The four claims were tried as lead cases out of more than six hundred remaining cases. All the claims were advanced on two legal bases. The first was the general law of tort under which a person who has suffered injury as a result of a civil wrong can claim damages from the wrongdoer. Because the relevant events occurred in Iraq, the Iraqi law of tort was applicable. But the claims were subject to a doctrine known as Crown act of state which precludes the court from passing judgment on a claim in tort arising out of an act done with the authority of the British government in the conduct of a military operation abroad. Continue reading

High Court quashes guidance on deporting EEA nationals who are sleeping rough

R (On the Application of Gureckis) v Secretary of State for the Home Department [2017] EWHC 3298 (Admin)

Read the judgment here: http://www.bailii.org/ew/cases/EWHC/Admin/2017/3298.html

homeless-person-sleeping-in-doorwayRecent years have seen a significant increase in the number of people sleeping on the streets in Greater London — the figure has more than doubled since 2017.[1] This includes people of all nationalities, and a significant number of EEA nationals.

The High Court has quashed policy guidance which set out the circumstances in which “rough sleeping” would be treated as an abuse of EU Treaty rights, rendering an EEA national liable to removal if this would be proportionate .

Factual Background

The Claimants were two Polish nationals and one Latvian national against whom removal notices had been served. They challenged the legality of the policy on the basis that it was contrary to EU law.

Continue reading

Indefinite Detention and the Rule of Law — Catherine Jaquiss

temple church.jpgOn 1 December 2017 an event in Temple Church with the Bar Council in collaboration with Refugee Tales, an outreach project whose aim is to see the end of indefinite immigration detention, saw an announcement of new recommendations for reform of the system of immigration detention.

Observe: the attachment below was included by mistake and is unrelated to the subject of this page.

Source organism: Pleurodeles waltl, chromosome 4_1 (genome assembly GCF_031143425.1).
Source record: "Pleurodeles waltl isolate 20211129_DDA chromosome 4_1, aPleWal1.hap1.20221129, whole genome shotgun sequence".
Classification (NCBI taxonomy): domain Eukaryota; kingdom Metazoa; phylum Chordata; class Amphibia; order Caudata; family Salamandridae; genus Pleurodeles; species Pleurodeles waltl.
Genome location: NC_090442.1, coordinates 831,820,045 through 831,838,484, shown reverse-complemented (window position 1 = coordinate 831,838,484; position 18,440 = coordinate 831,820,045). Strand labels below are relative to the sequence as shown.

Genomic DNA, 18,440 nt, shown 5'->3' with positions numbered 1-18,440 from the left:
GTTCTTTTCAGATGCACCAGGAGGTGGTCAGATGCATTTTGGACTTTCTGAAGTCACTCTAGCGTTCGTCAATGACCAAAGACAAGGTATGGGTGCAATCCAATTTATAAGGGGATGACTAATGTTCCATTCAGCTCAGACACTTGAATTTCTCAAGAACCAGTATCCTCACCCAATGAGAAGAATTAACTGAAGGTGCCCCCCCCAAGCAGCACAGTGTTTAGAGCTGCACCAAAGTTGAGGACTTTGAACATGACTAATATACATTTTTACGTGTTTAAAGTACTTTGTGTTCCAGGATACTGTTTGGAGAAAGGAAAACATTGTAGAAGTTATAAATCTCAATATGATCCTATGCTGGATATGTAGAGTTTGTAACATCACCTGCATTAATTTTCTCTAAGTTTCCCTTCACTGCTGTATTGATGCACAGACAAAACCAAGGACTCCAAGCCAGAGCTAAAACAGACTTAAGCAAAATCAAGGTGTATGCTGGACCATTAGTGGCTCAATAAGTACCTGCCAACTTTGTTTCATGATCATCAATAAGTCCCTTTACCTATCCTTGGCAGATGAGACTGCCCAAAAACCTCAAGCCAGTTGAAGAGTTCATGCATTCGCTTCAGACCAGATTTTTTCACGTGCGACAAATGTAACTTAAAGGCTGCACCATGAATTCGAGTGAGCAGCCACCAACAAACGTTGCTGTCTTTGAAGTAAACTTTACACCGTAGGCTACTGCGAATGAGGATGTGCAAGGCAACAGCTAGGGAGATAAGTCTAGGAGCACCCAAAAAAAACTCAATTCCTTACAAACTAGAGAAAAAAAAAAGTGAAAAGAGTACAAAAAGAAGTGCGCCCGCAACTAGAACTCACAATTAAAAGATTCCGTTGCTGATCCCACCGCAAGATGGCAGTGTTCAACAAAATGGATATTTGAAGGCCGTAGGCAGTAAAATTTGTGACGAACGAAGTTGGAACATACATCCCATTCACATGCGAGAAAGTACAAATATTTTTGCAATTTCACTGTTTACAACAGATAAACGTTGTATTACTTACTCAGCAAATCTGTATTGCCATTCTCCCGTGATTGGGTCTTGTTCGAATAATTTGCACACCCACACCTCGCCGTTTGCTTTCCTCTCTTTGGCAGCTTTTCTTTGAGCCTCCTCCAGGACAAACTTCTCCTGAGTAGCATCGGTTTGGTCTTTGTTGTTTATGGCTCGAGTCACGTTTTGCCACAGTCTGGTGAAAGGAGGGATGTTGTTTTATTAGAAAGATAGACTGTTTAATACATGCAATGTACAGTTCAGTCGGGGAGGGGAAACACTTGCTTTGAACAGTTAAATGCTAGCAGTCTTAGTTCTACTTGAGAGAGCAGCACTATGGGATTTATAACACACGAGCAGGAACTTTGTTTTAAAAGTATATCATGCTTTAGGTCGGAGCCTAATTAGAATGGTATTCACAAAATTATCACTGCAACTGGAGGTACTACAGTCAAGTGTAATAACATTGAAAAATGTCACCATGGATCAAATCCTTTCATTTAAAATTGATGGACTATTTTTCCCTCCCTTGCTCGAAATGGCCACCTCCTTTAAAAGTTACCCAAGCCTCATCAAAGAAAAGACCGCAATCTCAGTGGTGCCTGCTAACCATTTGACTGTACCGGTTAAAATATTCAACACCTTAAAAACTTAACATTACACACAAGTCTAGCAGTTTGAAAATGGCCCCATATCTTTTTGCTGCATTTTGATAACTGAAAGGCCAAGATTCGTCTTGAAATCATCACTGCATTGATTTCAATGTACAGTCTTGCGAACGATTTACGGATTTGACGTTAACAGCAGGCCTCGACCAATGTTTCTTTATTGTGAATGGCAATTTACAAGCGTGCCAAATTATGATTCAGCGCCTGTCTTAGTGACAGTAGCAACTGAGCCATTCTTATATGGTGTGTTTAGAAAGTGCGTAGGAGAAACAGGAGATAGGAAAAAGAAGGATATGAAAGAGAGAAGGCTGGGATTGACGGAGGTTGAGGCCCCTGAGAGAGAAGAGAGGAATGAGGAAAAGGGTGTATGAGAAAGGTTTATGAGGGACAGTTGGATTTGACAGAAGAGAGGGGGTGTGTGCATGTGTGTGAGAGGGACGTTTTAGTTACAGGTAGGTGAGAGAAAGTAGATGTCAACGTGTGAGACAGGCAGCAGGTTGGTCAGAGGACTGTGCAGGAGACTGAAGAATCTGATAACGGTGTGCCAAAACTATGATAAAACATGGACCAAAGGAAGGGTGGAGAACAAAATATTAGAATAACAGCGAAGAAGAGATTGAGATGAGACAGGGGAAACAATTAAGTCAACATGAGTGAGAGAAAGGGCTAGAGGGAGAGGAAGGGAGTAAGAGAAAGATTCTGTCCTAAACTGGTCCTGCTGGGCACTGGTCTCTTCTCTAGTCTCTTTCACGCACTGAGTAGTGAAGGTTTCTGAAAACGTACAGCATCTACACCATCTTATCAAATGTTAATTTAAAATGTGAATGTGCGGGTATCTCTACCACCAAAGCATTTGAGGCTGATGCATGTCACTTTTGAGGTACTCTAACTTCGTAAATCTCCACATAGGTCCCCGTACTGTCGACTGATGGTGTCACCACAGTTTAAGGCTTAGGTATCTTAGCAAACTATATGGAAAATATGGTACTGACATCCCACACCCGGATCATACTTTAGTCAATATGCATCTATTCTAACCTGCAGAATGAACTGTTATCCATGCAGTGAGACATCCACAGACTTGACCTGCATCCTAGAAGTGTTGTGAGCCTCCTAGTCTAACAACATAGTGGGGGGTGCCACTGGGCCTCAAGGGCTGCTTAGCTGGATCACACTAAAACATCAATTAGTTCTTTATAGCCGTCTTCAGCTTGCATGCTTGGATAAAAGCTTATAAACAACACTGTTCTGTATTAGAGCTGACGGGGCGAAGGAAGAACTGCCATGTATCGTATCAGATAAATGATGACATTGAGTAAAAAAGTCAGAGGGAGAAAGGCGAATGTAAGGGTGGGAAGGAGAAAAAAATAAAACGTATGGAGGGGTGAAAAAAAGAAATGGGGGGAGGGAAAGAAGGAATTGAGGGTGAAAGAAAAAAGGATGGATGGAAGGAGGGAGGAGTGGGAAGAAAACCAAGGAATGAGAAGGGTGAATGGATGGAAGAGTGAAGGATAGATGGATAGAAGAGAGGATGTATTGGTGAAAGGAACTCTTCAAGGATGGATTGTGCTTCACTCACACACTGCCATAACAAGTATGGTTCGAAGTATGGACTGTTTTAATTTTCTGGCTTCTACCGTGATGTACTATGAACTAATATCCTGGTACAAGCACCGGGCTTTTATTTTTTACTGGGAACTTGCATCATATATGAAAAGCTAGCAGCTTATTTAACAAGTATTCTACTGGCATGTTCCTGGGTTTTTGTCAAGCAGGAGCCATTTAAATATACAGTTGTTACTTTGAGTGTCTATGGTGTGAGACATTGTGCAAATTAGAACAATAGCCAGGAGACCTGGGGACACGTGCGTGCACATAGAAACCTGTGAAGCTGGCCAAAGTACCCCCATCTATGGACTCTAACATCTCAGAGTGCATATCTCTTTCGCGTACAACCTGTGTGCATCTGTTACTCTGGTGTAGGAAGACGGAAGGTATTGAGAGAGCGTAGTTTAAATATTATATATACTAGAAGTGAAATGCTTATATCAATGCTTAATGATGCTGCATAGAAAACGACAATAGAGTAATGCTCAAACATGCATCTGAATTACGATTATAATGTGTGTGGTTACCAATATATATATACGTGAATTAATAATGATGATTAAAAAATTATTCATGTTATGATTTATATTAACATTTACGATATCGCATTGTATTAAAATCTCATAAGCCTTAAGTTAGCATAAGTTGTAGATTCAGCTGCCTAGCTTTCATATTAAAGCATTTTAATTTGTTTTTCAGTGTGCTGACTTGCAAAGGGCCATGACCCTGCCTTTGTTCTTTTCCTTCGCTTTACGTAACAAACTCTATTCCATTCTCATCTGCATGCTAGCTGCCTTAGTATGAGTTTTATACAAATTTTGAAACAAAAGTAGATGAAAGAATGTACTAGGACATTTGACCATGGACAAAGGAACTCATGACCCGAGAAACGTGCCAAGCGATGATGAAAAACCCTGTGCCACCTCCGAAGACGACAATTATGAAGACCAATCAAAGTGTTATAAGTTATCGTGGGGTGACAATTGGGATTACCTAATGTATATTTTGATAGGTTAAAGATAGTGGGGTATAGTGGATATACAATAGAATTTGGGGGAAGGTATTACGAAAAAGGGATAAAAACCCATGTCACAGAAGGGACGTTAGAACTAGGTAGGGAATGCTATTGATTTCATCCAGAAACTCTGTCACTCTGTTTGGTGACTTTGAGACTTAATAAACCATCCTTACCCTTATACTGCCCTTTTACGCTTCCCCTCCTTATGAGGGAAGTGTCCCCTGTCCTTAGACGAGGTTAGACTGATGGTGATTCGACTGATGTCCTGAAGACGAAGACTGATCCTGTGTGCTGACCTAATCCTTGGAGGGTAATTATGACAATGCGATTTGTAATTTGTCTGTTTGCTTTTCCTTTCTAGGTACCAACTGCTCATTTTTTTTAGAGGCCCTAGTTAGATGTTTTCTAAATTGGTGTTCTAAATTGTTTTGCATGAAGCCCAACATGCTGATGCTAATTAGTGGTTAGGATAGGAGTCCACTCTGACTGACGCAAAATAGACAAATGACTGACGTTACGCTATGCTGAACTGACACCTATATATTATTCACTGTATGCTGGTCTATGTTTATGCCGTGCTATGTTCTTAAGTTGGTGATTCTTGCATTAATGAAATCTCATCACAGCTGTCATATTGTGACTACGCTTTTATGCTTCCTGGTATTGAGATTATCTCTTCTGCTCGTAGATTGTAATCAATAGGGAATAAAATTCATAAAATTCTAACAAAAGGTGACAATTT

This followed from the publication on 30 November 2017 of ‘Injustice in Immigration Detention, Perspectives from Legal Professionals’, an independent report by Dr Anna Lindley of SOAS. Read the report here: http://www.barcouncil.org.uk/media/623583/171130_injustice_in_immigration_detention_dr_anna_lindley.pdf

 

The Bar Council, led by Andrew Langdon QC, is making a series of recommendations in light of the report, as follows:

 

  1. A 28-day time limit for administrative detention;

 

  1. Automatic judicial oversight of the arrangements for holding people in administrative detention;

 

  1. Adequate legal aid for advice and representation for those held in immigration detention to challenge the loss of their liberty;

 

  1. A ban on the use of prisons for the purposes of administrative detention;

 

  1. Special care for vulnerable people and victims of torture held in administrative detention; and

 

  1. Review and clarification of the criteria for administrative detention. The relevant policy and rules need to be accessible and intelligible so that all those who are affected by the exercise of powers to detain understand the reasons for the exercise of those powers and can challenge decisions where appropriate.

Continue reading